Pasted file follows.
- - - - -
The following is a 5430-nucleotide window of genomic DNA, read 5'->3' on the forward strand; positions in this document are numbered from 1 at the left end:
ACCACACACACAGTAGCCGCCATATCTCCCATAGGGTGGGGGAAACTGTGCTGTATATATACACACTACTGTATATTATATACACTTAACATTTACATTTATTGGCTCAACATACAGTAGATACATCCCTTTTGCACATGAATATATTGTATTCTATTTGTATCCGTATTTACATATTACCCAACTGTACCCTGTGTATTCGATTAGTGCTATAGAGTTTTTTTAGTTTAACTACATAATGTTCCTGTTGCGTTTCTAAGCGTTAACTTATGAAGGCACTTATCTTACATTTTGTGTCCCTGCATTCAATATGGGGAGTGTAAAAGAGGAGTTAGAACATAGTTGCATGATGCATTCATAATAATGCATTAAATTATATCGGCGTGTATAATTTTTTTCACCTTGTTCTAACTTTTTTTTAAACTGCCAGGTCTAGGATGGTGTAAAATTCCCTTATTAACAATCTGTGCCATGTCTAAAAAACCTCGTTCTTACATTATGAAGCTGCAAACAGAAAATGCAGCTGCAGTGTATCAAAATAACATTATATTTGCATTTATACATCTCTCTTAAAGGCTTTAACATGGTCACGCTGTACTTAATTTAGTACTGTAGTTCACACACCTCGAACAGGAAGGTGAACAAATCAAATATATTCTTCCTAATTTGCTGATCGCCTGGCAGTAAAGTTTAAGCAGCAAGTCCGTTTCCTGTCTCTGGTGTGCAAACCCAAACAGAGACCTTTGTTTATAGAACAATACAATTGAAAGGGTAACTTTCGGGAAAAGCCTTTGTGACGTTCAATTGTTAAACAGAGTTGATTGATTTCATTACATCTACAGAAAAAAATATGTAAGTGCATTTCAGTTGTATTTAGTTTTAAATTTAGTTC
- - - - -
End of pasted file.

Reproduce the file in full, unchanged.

The following is a 5430-nucleotide window of genomic DNA, read 5'->3' on the forward strand; positions in this document are numbered from 1 at the left end:
ACCACACACACAGTAGCCGCCATATCTCCCATAGGGTGGGGGAAACTGTGCTGTATATATACACACTACTGTATATTATATACACTTAACATTTACATTTATTGGCTCAACATACAGTAGATACATCCCTTTTGCACATGAATATATTGTATTCTATTTGTATCCGTATTTACATATTACCCAACTGTACCCTGTGTATTCGATTAGTGCTATAGAGTTTTTTTAGTTTAACTACATAATGTTCCTGTTGCGTTTCTAAGCGTTAACTTATGAAGGCACTTATCTTACATTTTGTGTCCCTGCATTCAATATGGGGAGTGTAAAAGAGGAGTTAGAACATAGTTGCATGATGCATTCATAATAATGCATTAAATTATATCGGCGTGTATAATTTTTTTCACCTTGTTCTAACTTTTTTTTAAACTGCCAGGTCTAGGATGGTGTAAAATTCCCTTATTAACAATCTGTGCCATGTCTAAAAAACCTCGTTCTTACATTATGAAGCTGCAAACAGAAAATGCAGCTGCAGTGTATCAAAATAACATTATATTTGCATTTATACATCTCTCTTAAAGGCTTTAACATGGTCACGCTGTACTTAATTTAGTACTGTAGTTCACACACCTCGAACAGGAAGGTGAACAAATCAAATATATTCTTCCTAATTTGCTGATCGCCTGGCAGTAAAGTTTAAGCAGCAAGTCCGTTTCCTGTCTCTGGTGTGCAAACCCAAACAGAGACCTTTGTTTATAGAACAATACAATTGAAAGGGTAACTTTCGGGAAAAGCCTTTGTGACGTTCAATTGTTAAACAGAGTTGATTGATTTCATTACATCTACAGAAAAAAATATGTAAGTGCATTTCAGTTGTATTTAGTTTTAAATTTAGTTC